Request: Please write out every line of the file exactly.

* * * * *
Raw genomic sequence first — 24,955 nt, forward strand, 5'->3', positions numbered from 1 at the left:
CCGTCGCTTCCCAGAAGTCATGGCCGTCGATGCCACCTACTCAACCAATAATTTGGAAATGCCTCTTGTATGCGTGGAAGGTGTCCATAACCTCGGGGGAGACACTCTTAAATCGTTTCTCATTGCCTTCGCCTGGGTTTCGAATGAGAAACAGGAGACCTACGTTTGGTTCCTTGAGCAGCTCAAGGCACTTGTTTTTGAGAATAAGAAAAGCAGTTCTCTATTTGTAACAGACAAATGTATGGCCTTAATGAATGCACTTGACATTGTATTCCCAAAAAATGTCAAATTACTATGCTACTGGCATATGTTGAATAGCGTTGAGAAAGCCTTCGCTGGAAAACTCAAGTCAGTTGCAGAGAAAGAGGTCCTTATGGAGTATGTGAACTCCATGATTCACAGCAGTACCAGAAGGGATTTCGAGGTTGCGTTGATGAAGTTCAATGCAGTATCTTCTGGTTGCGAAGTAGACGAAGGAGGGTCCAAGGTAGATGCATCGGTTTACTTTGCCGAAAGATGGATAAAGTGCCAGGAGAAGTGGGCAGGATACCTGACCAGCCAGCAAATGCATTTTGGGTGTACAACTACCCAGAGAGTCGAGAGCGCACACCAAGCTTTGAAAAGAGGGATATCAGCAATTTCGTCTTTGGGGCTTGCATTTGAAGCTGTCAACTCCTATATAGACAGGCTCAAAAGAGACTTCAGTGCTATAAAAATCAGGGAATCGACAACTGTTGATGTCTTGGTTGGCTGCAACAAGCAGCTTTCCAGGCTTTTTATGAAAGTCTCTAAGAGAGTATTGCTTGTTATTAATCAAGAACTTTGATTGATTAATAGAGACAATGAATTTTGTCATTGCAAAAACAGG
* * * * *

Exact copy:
Raw genomic sequence first — 24,955 nt, forward strand, 5'->3', positions numbered from 1 at the left:
CCGTCGCTTCCCAGAAGTCATGGCCGTCGATGCCACCTACTCAACCAATAATTTGGAAATGCCTCTTGTATGCGTGGAAGGTGTCCATAACCTCGGGGGAGACACTCTTAAATCGTTTCTCATTGCCTTCGCCTGGGTTTCGAATGAGAAACAGGAGACCTACGTTTGGTTCCTTGAGCAGCTCAAGGCACTTGTTTTTGAGAATAAGAAAAGCAGTTCTCTATTTGTAACAGACAAATGTATGGCCTTAATGAATGCACTTGACATTGTATTCCCAAAAAATGTCAAATTACTATGCTACTGGCATATGTTGAATAGCGTTGAGAAAGCCTTCGCTGGAAAACTCAAGTCAGTTGCAGAGAAAGAGGTCCTTATGGAGTATGTGAACTCCATGATTCACAGCAGTACCAGAAGGGATTTCGAGGTTGCGTTGATGAAGTTCAATGCAGTATCTTCTGGTTGCGAAGTAGACGAAGGAGGGTCCAAGGTAGATGCATCGGTTTACTTTGCCGAAAGATGGATAAAGTGCCAGGAGAAGTGGGCAGGATACCTGACCAGCCAGCAAATGCATTTTGGGTGTACAACTACCCAGAGAGTCGAGAGCGCACACCAAGCTTTGAAAAGAGGGATATCAGCAATTTCGTCTTTGGGGCTTGCATTTGAAGCTGTCAACTCCTATATAGACAGGCTCAAAAGAGACTTCAGTGCTATAAAAATCAGGGAATCGACAACTGTTGATGTCTTGGTTGGCTGCAACAAGCAGCTTTCCAGGCTTTTTATGAAAGTCTCTAAGAGAGTATTGCTTGTTATTAATCAAGAACTTTGATTGATTAATAGAGACAATGAATTTTGTCATTGCAAAAACAGG